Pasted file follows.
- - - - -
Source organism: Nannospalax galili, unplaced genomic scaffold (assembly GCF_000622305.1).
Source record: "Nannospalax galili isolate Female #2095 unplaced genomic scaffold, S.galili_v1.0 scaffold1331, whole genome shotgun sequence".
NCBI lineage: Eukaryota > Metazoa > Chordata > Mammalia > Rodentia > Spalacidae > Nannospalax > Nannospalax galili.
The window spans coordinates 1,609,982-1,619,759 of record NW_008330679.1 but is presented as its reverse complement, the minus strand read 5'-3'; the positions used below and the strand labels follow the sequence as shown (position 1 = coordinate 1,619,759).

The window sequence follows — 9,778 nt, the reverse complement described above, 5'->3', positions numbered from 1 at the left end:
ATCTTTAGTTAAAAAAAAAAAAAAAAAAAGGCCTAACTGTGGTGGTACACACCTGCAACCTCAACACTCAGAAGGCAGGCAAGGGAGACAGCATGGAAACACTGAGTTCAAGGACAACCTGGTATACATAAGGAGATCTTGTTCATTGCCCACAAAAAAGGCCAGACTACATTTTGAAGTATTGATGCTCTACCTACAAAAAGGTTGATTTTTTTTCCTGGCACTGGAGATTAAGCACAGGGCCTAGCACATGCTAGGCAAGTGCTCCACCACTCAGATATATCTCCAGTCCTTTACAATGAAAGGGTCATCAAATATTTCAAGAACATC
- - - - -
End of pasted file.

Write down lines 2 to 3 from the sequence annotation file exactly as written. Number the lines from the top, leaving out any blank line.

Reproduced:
Source record: "Nannospalax galili isolate Female #2095 unplaced genomic scaffold, S.galili_v1.0 scaffold1331, whole genome shotgun sequence".
NCBI lineage: Eukaryota > Metazoa > Chordata > Mammalia > Rodentia > Spalacidae > Nannospalax > Nannospalax galili.